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Defender of the deep

University can be a transformative period in one’s life.

CPT Thia Shan Zhi, 25, feels that he grew and matured, both as a person and a military professional, while pursuing a four-year Bachelor of Arts in History at Tufts University in Massachusetts, in the United States.

The Singapore Armed Forces (SAF) scholar says: “My scholarship gave me opportunities to broaden my horizons. For example, I could take classes that interested me, as well as go on research trips abroad.”

During his university vacations, CPT Thia was attached to various units in the Republic of Singapore Navy (RSN) to experience life on board ships as well as in shore units.

This enabled him to experience how different parts of the Navy come together to contribute towards the defence of Singapore.

Learning the ropes

Currently an officer in the submarine squadron (171 Squadron) after returning from his overseas studies, CPT Thia remains open to learning new skills.

After completing his initial submariner qualification course, he is now undergoing training to be qualified as an Assistant Operations Officer. The role involves navigating the submarine safely, diving and surfacing it, and leading the crew to achieve mission success.

“The RSN puts a lot of effort into training every individual, with the desired outcome of transforming them into committed, competent and confident submariners.

“I can see that change in myself,” he says.

In just two years, one of his career highlights include becoming a qualified Officer-of-the-Watch (OOW) to bring the patrol vessel safely home to Singapore.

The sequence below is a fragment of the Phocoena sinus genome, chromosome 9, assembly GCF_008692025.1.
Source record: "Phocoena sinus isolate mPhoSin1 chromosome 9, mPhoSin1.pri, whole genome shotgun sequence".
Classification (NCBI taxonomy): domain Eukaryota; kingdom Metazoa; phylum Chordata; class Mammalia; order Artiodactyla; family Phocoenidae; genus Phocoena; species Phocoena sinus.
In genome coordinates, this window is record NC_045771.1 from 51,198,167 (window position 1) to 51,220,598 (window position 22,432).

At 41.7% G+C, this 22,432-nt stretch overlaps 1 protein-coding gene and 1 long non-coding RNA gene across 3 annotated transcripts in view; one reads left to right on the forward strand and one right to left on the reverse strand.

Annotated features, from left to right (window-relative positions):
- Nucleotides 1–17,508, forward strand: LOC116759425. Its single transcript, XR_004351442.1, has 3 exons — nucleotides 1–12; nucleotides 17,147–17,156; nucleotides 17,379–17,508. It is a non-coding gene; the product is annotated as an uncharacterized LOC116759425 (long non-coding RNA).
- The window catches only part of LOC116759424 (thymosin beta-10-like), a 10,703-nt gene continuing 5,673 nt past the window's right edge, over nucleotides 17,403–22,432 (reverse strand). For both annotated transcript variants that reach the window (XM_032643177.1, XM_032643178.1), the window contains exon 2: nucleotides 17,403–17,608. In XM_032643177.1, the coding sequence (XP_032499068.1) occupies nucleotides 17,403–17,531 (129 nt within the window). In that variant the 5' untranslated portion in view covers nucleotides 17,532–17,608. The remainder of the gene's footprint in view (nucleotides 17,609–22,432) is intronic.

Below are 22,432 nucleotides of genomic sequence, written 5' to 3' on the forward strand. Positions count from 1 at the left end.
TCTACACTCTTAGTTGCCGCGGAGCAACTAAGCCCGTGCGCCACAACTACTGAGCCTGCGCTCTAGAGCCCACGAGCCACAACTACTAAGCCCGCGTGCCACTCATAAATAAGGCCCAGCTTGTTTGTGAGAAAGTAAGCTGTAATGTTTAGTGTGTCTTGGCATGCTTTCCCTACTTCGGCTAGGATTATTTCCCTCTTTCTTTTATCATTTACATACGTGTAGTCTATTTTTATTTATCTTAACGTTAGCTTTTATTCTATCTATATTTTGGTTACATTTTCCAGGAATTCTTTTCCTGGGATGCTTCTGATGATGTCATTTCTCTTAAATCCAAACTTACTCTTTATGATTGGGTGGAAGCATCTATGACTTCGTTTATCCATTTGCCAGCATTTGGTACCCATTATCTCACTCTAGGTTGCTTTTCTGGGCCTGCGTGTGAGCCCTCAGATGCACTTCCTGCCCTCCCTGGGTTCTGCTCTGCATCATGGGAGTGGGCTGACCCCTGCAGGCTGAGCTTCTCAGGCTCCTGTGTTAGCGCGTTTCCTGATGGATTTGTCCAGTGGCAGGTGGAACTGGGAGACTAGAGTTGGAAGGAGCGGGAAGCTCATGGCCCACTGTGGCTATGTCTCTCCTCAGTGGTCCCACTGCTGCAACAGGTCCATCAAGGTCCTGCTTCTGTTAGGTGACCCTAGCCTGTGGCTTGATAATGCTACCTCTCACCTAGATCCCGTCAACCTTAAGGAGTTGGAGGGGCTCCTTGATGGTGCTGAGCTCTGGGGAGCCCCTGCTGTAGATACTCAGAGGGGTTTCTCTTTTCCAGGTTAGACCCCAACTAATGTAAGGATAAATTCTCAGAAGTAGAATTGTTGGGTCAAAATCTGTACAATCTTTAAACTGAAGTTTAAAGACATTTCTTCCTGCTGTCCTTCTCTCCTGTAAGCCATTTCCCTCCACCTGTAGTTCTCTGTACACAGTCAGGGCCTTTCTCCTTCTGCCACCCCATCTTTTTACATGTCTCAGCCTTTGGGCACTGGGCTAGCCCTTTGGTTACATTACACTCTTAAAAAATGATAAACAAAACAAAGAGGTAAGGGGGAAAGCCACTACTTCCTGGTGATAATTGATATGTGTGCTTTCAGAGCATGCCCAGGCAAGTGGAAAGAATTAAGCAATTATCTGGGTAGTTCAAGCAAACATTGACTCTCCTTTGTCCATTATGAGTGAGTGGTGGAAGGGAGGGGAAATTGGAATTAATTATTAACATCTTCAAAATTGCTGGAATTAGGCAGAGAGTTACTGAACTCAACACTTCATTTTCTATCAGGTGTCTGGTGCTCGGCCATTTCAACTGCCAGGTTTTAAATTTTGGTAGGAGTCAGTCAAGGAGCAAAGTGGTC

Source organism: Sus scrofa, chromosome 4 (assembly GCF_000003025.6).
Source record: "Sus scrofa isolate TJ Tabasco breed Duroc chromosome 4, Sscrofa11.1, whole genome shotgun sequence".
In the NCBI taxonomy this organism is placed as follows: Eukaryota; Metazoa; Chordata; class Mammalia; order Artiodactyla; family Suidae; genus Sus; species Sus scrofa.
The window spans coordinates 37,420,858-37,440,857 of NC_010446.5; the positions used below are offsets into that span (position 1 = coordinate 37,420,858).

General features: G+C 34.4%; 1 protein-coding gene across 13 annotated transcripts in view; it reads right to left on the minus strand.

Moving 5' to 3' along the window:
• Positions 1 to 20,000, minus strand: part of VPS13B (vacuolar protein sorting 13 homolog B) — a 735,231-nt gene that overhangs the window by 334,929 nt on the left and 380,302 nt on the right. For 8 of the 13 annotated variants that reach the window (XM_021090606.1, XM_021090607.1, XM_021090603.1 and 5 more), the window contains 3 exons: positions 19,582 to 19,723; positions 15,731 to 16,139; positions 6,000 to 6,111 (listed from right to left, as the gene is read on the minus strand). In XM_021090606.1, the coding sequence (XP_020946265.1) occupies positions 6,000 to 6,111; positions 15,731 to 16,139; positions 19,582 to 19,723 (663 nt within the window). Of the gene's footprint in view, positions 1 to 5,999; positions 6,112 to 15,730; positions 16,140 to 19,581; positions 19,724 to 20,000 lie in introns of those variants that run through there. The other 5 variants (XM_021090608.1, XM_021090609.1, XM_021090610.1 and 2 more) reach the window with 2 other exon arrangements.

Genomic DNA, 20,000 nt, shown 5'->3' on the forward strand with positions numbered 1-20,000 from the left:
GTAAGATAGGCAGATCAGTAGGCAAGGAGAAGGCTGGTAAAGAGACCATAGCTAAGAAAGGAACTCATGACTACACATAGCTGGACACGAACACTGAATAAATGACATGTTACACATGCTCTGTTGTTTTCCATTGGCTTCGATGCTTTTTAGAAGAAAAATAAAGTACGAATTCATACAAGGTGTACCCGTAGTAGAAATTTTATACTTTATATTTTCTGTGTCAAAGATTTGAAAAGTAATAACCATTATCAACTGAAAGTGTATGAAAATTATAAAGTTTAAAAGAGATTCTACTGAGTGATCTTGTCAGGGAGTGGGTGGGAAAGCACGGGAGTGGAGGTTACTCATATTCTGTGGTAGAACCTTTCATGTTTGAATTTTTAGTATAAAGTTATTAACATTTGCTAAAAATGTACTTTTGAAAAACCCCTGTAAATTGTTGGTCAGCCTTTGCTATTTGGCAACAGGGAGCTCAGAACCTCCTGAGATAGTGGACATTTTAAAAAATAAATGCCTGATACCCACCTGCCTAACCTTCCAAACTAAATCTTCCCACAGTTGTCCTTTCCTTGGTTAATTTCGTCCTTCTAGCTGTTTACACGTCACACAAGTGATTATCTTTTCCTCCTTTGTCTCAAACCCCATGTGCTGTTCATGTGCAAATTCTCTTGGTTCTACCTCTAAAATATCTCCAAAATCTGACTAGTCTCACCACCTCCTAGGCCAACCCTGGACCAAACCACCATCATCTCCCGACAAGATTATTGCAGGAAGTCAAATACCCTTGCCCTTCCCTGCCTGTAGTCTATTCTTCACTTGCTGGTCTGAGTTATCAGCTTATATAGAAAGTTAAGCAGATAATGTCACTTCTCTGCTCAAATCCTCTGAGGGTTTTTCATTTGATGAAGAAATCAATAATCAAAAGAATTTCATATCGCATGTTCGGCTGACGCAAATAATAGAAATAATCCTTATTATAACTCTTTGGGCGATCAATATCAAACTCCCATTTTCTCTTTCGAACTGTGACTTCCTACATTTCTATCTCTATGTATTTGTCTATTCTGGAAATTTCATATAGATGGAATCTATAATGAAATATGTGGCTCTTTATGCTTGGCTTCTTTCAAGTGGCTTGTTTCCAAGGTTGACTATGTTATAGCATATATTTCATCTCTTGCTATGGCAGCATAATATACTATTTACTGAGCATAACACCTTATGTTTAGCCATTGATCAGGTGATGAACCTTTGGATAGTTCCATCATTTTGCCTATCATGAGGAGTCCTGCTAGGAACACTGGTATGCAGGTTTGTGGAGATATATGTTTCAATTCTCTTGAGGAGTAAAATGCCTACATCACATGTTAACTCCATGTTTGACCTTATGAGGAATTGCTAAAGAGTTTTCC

While the experience of keeping his first watch was nervewracking, CPT Thia felt a great sense of accomplishment.

On another occasion, he was serving as a junior officer on board the missile corvette when the ship was deployed as part of the RSN’s force for that year’s Ex CARAT (Co-operation Afloat Readiness and Training), an annual bilateral exercise with the US Navy.

He witnessed the complexity of joint naval exercises and the professional respect between both navies.

New horizons

The RSN is currently embarking on the next phase of the submarine journey, with the acquisition of four new Type-218SG submarines that will be replacing the existing submarines.

CPT Thia points out that these next-generation submarines will be outfitted with advanced sensor and weapon suites, and a state-of-the-art air-independent propulsion system.

The Type-218SG submarines will enhance Singapore’s underwater force, and continue to protect Singapore’s sea lines of communication.

He adds: “As a maritime nation, we need to ensure that our sea lines of communication are kept safe and open, which in turn keep Singapore connected to the word.”

“The entire RSN does our part to ensure this, with the submarines providing the RSN a strategic capability to achieve any mission it is tasked with.”

CPT Thia looks forward to qualify as a submarine OOW and contribute to the safe and effective operations of the RSN’s submarines.

He says: “I hope to be worthy of the privilege and responsibility of commanding one of our submarines. That, to me, is the most exciting thing anyone can do in the Navy.”